August 1975--The third screenplay demonstrates Lucas's command and final understanding of his great saga. The narrative, which is tighter and considerably more focused, tells a story that seems very familiar. Luke, son of the famous late Jedi Knight, Anakin Starkiller, works as a farmboy for his bitter uncle Owen, who has stolen his nephew's savings to rescue his farm. His older brother Biggs has already gone to the Space Academy, and he longs to follow him there. But when Luke discovers a holographic message from Princess Leia in the memory systems of an R2-D2 unit, he seeks out General Kenobi, his father's comrade. Ben Kenobi is "a shabby old desert rat of a man," who may be insane (according to Owen); however, after he manages to save Luke from the sand people, the young farmboy begins to doubt his uncle's words.

Allied in a common cause to save Leia and return R2 to the rebel forces, Luke and Ben seek out a "tough James Dean-style starpilot," named Han Solo. Solo and his copilot, a Wookee nicknamed Chewie, agree to take them and their two robots to the rebel base on their space freighter which they use for smuggling. The group is ultimately forced to blast their way out of the space port when Imperial troops arrive to arrest Luke. Later, while traveling through hyperspace, Kenobi feels the presence of a mysterious force, the Kiber Crystal, and orders that they penetrate the defenses of the Death Star to obtain the crystal. Once aboard the battlestation, Han and Luke rescue Leia, who has been using the mind-control powers of a witch to keep the interrogators at bay. Ben also searches for the Kiber Crystal and encounters his former nemesis, Darth Vader. The two struggle in a fierce battle with light-sabres, and Ben is wounded but saved by Han and Luke in the nick of time. The aging Jedi knight passes the crystal onto Luke, who then uses its magical powers to destroy the Death Star. (During the climatic space battle, Luke's older brother Biggs appears as one of the rebel pilots.) They are welcomed as conquering heroes at the rebel base, and Leia rewards them with medals and honorary titles.

Even though the dialogue is still somewhat crude, the third screenplay captures the spirit and imagination that would become the Star Wars movie. Now all Lucas had to do was polish some rough edges and rethink his notions about the Force. He would eventually jettison the Kiber Crystal in the fourth screenplay, and convey the Force in metaphysical terms.

March 1976--The fourth screenplay was actually the one that George Lucas chose to film. The narrative covers most of the action in the movie, with two important deletions. In the script, Biggs, who is now Luke's older friend, returns to Tatooine to discuss the Space Academy and his decision to join the rebels in their war against the Empire. This scene was actually filmed, but later trimmed during the final editing of the motion picture. The other sequence details Han's negotiations with Jabba the Hut prior to his liftoff from Tatooine. Again, parts of this sequence were filmed but later discarded. George Lucas also changed Luke's surname from Starkiller to Skywalker, and took out any references to the Kiber Crystal or Leia's witch-like powers. The final product of Star Wars, which many consider to be one of the great motion pictures of all time, is a testament to Lucas's persistence and creative imagination.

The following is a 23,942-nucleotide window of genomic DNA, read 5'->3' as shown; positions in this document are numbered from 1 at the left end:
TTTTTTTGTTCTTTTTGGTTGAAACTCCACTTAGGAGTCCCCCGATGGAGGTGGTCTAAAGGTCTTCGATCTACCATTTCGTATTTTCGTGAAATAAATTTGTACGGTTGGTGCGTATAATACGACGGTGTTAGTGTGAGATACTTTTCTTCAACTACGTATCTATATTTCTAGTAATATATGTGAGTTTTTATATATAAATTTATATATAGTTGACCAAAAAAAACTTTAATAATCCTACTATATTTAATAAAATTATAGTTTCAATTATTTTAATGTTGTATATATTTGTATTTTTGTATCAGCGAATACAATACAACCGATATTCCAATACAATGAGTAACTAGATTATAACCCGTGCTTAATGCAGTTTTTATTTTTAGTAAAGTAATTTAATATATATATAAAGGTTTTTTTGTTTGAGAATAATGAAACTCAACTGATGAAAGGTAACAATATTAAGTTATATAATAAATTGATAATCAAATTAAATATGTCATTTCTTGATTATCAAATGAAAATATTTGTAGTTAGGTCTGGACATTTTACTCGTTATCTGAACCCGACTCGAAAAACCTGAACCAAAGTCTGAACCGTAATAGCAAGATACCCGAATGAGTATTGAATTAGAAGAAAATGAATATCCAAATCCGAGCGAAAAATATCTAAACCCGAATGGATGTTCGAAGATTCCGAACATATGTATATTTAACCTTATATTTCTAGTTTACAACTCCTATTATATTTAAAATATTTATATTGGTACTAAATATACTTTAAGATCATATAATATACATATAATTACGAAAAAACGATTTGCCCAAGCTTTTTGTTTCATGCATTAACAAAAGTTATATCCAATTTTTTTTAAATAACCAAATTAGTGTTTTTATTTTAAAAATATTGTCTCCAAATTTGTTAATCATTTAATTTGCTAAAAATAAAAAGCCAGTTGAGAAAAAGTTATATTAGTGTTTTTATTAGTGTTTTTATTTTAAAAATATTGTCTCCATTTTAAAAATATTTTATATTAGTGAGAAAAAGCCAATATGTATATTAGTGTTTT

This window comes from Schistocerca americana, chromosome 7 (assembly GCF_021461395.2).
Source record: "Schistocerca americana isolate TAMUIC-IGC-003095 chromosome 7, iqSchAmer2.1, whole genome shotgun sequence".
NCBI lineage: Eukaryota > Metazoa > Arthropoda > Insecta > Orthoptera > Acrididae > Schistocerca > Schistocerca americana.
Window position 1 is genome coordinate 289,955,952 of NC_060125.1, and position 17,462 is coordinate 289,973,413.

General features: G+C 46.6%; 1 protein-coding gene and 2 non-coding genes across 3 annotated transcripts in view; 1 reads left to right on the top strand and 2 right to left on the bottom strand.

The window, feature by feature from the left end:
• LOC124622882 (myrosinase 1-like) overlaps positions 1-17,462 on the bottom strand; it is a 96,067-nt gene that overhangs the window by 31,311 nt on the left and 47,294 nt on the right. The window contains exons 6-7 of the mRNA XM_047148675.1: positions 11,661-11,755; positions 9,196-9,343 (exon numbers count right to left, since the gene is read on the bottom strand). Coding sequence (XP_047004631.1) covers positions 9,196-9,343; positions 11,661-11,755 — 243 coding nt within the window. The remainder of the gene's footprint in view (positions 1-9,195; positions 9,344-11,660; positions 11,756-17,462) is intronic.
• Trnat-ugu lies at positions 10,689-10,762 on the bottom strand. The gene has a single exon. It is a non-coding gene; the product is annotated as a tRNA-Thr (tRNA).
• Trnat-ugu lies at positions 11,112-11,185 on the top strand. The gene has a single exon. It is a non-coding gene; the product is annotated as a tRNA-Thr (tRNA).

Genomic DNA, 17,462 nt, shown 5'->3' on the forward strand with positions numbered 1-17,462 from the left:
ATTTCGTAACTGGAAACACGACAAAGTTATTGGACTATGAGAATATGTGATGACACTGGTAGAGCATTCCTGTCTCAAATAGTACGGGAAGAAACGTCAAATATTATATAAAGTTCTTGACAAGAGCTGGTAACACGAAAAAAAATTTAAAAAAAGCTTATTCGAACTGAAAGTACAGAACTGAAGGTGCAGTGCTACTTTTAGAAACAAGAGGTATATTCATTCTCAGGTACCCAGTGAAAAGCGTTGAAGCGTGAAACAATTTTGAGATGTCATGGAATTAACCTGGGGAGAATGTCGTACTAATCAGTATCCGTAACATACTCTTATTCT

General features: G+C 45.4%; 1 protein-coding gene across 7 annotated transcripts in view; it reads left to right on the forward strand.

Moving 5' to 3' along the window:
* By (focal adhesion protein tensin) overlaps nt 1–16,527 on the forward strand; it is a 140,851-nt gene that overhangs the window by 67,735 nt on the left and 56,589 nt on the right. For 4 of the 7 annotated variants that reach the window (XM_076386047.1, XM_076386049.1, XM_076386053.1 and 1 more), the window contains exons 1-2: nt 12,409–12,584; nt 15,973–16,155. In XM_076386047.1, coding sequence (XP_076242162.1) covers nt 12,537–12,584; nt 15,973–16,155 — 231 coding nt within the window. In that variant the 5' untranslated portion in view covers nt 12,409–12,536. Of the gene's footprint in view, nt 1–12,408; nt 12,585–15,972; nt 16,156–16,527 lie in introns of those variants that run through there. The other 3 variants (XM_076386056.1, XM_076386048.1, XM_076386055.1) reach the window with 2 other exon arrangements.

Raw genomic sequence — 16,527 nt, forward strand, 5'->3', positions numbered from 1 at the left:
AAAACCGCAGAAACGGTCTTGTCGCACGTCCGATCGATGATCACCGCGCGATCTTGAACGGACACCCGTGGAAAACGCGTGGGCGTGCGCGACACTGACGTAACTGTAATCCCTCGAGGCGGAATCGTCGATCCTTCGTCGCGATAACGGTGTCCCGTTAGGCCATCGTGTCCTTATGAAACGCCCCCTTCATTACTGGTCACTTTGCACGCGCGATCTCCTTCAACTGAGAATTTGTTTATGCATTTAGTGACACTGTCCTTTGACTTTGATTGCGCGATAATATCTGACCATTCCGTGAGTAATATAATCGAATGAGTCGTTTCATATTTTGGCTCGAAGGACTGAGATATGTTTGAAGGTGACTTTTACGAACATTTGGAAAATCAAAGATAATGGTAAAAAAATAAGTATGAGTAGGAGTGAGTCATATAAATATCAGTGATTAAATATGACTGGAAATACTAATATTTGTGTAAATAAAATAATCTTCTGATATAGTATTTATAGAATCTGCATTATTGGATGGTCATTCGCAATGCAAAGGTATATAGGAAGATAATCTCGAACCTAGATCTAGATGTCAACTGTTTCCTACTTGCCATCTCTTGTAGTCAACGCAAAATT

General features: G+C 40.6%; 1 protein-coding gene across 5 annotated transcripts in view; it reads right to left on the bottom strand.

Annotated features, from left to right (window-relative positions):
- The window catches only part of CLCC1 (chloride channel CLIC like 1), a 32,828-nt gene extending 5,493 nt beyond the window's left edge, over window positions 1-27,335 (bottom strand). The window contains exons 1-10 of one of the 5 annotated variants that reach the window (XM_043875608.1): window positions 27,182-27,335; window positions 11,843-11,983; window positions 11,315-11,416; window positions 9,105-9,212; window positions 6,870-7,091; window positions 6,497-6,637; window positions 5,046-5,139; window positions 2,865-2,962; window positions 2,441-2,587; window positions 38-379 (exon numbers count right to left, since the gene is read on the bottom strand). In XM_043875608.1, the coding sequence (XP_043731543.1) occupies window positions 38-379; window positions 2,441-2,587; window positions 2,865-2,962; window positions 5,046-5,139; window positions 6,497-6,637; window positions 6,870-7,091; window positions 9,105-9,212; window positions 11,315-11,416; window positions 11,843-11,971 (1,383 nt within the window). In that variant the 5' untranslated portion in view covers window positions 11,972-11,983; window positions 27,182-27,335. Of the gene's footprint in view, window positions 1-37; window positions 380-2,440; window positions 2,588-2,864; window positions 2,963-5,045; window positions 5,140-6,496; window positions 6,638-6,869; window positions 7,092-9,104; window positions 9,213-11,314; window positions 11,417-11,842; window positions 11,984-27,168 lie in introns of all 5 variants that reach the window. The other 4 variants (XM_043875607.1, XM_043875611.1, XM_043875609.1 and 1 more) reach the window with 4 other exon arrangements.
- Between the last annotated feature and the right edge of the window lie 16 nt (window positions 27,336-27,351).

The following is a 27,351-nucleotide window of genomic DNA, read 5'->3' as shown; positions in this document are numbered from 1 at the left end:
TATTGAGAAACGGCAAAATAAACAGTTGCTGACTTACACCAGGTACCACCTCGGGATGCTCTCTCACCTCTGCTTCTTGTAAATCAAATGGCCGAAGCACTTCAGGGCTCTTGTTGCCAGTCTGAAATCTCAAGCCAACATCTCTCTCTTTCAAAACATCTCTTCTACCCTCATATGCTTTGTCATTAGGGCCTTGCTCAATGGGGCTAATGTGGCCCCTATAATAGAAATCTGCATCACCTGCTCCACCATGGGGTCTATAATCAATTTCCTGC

The inspiration for many of the characters in the Star Wars saga came from many of the sources George consulted while writing the first film; whereas the characters themselves may have undergone various changes in gender and form, their basic personalities remained firmly rooted in mythic or literary traditions. Lucas studied dozens of ancient legends, including King Arthur, read a variety of fantasy and science fiction stories, including Tolkien's Lord of the Rings Trilogy, and isolated the most common elements and archetypal characters in an effort to produce a story that is somewhat universal. It's fascinating to view these characters in hindsight, to see how certain premises and personalities were kept intact and how others were transformed or simply abandoned.

Luke, the hero of George Lucas's space-fantasy, was originally imagined as a swashbuckling freebooter like Flash Gordon (from Alex Raymond's famous series) or John Carter (Edgar Rice Burroughs's Warlord of Mars). Adept with both sabres and blasters, the character had risen to ranks of General and Jedi knight. In the thirteen-page summary, General Skywalker leads a rebel band of teenage boys against the Empire. By the first draft screenplay, Luke was still a general in his early sixties, and the hero of the piece was now Annikin Starkiller, aged eighteen. Several revisions later, Luke was again the center of the story. He had became a teenager, who must to rescue his brother Deak from the clutches of Darth Vader. George felt there was much more room for character development, if he introduced a young innocent who must grow to manhood, and kept the story central to him. By the next to final draft, Luke had become a farm boy, son of a famous Jedi knight, who must deliver R2D2 to a rebel stronghold on a faraway planet. The evolution of his character was nearly complete; all he needed was a mentor.

Throughout the many rewrites, Luke's thoughtful, old mentor who appears as "a shabby old desert rat" was to have been the central role in the piece. Lucas saw the character as a cross between Gandalf the Wizard in Tolkien's Lord of the Rings Trilogy, Merlin the Magician and the samurai swordsman often played by Toshiro Mifune. (In fact, George first imagined Mifune in the role of Ben Kenobi, but later went with Alec Guinness when he realized that distinguished actor was available for the part.) He wanted Ben (Obi-Wan) Kenobi to be a kind and powerful wizard who had a certain dignity and could influence the weak-minded. As first envisioned, Kenobi was probably the early General Skywalker; then, in later drafts, Kane Starkiller, an anonymous "seer," and finally the crazed desert hermit who was also a Jedi master.